[Ads-l] More on etymology of "boffin"
byagoda at UDEL.EDU
Tue Mar 22 14:52:38 UTC 2022
I don’t believe this has been mentioned before; please forgive me if it has. In a 1953 article (mentioned by Stephen Goranson), Robert Watson-Watt wrote of the etymology of “boffin", “I am sure it has nothing at all to do with that first literary 'Back Room Boy,' the claustrophiliac Colonel Boffin, who as you remember never overtly emerged from his back room, although his voice was clearly audible from it.” (https://ieeexplore.ieee.org/stamp/stamp.jsp?tp=&arnumber=4051258 <https://ieeexplore.ieee.org/stamp/stamp.jsp?tp=&arnumber=4051258>)
In searching for (the non-existent) “Colonel Boffin” on Google Books, I came upon this excerpt from a 1991 book called Nineteenth-Century Attitudes: Men of Science, by Sidney Ross (https://www.google.com/books/edition/Nineteenth_Century_Attitudes_Men_of_Scie/gc73CAAAQBAJ?hl=en&gbpv=1 <https://www.google.com/books/edition/Nineteenth_Century_Attitudes_Men_of_Scie/gc73CAAAQBAJ?hl=en&gbpv=1>):
"While a young man in his twenties, [Thomas Henry] Huxley was assistant surgeon and unofficial naturalist on board H.M.S. Rattlesnake on its survey voyage through Australasian waters, from 1846 to 1850. In his capacity he messed in the gunroom with the midshipmen--boys between the ages of twelve and sixteen. His constant good spirits and fun, when he was not absorbed in his work, and his lack of any assumption of authority over them, made these boys his good comrades and allies. The curiosity natural to their age led to their taking a keen interest in his vocational activities, unusual in a man-of-war. As the Rattlesnake beat across the seas, Huxley trawled for specimens of sea creatures, using an improvised net. The sailors disliked the dirt that his catch made on the deck, which it was their duty to keep clean, and they also blamed his trawling net for slowing the ship's progress. But the boys were fascinated. They took to calling his specimens ‘buffons', their attention having been drawn to the word by the sight of Huxley's copy of Buffon's Natural Hiistory, which, in a series of many volumes, displayed the name repeatedly in large gilt letters on a shelf in the chartroom. After a while even Huxley himself called the specimens his ‘buffons’.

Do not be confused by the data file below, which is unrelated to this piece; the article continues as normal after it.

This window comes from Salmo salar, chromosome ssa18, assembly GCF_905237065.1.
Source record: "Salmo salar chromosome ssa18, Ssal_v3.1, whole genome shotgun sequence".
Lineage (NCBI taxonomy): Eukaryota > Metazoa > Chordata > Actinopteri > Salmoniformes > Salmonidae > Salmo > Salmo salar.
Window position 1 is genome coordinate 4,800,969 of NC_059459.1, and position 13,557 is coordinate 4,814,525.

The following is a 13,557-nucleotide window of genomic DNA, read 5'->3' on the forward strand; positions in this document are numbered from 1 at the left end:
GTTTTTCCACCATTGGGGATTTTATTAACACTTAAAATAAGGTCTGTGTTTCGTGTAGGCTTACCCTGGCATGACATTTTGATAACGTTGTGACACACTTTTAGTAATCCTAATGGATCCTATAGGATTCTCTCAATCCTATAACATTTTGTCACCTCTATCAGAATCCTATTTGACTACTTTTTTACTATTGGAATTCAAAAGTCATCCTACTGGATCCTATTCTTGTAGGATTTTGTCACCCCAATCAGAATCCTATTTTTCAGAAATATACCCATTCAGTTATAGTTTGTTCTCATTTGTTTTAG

"Having entered Royal Navy slang in this way, the word might quite reasonably have been transferred from the specimen to the specimen collector, and, its origin forgotten, its vowels might equally reasonably have undergone a sea change making ‘boffin' out of 'buffon'. I suppose also that the slang term was confined to the esoteric vocabulary of sailors for a hundred years, until the rise of the boffins in the second world war brought it to the attention of the general public."
The American Dialect Society - http://www.americandialect.org
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